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Thursday, May 25, 2023

AI and Politics

Emily A. Vogels at Pew:
About six-in-ten U.S. adults (58%) are familiar with ChatGPT, though relatively few have tried it themselves, according to a Pew Research Center survey conducted in March. Among those who have tried ChatGPT, a majority report it has been at least somewhat useful.

ChatGPT is an open-access online chatbot that allows users to ask questions and request content. The versatility and human-like quality of its responses have captured the attention of the media, the tech industry and some members of the public. ChatGPT surpassed 100 million monthly users within two months of its public launch in late November 2022, setting a world record as the fastest-growing web application. Due to these factors, the Center chose to ask Americans about ChatGPT specifically rather than chatbots or large language models (LLMs) more broadly.

Jim Saksa at Roll Call:

AI is already being used in politics. After President Joe Biden announced his reelection campaign, the Republican National Committee released an AI-generated video that envisioned a dystopian future wrought by his four more years in office. In the Chicago mayoral primary earlier this year, a Twitter account posing as a local news outlet posted a deepfake video impersonating candidate Paul Vallas on the eve of the election. And campaigns have used machine-learning models to guide their ad buys on social media platforms like Facebook for years now.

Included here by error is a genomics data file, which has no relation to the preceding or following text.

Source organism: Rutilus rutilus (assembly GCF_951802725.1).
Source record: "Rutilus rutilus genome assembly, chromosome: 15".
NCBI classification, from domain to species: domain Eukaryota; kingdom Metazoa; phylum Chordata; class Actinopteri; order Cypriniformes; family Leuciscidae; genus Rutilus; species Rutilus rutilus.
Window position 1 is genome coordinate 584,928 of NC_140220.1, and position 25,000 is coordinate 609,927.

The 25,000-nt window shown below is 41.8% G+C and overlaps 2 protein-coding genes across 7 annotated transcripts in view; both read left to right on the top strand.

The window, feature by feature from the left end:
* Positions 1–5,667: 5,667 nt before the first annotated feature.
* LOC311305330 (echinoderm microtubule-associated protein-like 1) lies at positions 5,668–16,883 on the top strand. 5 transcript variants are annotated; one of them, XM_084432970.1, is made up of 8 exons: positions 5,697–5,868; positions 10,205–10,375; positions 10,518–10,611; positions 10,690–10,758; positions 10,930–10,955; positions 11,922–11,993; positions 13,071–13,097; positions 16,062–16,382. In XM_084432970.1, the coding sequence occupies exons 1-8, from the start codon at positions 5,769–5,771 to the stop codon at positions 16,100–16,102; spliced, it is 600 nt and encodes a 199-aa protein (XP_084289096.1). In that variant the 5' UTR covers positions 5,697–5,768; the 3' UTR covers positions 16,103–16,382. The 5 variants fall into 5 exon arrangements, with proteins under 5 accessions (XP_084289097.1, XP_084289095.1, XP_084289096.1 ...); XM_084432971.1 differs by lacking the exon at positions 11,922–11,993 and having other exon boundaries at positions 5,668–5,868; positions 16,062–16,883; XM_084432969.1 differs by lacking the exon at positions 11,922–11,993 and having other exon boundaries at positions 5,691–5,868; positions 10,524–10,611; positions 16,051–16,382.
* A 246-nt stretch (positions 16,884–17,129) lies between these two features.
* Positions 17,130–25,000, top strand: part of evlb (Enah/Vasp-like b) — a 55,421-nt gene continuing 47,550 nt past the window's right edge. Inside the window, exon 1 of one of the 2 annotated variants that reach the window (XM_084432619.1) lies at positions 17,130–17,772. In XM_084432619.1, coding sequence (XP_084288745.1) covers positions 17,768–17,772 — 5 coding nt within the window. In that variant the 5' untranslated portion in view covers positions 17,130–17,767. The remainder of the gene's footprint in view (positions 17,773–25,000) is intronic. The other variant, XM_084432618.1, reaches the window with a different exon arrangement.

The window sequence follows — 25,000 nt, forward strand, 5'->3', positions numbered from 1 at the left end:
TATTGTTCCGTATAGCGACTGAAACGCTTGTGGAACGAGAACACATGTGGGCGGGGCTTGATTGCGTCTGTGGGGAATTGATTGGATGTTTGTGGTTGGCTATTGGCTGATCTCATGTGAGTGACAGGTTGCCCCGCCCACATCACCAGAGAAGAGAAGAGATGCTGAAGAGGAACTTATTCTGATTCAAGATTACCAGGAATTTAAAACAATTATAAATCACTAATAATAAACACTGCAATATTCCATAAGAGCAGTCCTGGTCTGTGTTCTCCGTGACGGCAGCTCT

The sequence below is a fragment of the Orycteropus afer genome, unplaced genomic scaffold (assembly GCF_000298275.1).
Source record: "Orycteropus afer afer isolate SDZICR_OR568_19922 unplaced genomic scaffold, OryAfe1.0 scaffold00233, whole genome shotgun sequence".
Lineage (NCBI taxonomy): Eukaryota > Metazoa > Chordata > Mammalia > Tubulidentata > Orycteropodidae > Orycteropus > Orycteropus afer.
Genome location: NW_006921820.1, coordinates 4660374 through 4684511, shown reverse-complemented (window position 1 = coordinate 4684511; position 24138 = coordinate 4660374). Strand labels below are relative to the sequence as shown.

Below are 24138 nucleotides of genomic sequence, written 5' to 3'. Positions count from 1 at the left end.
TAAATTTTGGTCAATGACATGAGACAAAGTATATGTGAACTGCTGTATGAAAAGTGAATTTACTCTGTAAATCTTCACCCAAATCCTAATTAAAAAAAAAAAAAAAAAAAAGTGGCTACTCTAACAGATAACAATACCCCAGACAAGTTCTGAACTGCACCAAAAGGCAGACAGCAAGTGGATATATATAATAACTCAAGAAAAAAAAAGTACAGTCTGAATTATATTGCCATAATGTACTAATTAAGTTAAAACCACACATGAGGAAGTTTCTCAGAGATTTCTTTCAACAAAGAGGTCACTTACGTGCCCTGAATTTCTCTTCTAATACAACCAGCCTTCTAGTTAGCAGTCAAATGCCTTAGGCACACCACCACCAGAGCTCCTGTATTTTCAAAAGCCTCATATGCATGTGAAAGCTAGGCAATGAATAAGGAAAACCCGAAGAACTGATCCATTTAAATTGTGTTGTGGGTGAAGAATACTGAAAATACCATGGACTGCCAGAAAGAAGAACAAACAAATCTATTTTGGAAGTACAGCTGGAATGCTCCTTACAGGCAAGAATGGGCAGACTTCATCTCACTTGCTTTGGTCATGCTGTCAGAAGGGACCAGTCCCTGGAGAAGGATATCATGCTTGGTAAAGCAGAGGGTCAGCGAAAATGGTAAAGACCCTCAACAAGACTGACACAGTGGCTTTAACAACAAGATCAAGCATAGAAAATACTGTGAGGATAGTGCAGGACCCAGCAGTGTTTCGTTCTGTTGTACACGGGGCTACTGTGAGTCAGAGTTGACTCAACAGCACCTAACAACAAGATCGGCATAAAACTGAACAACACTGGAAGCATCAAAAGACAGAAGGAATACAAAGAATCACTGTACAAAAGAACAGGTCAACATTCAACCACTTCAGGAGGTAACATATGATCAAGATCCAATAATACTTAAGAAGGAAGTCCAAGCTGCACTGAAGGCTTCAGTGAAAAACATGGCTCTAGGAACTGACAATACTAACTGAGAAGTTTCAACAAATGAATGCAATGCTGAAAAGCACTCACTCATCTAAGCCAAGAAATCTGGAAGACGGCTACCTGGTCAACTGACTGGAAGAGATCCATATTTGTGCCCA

Right now, though, it’s the potential to use large language models like OpenAI’s ChatGPT to update voter files, perform data analysis and program automated functions that excite political operatives the most. While well-funded Senate or gubernatorial races can afford to hire data scientists to crunch numbers, smaller campaigns rarely have that luxury, said Colin Strother, a Democratic political consultant based in Texas. AI will change that.

“I’m excited about some of the brute work that would be really great to do, but — unless you’re on a big-time campaign, with a ton of money and a ton of staff — you can’t afford to do,” Strother said.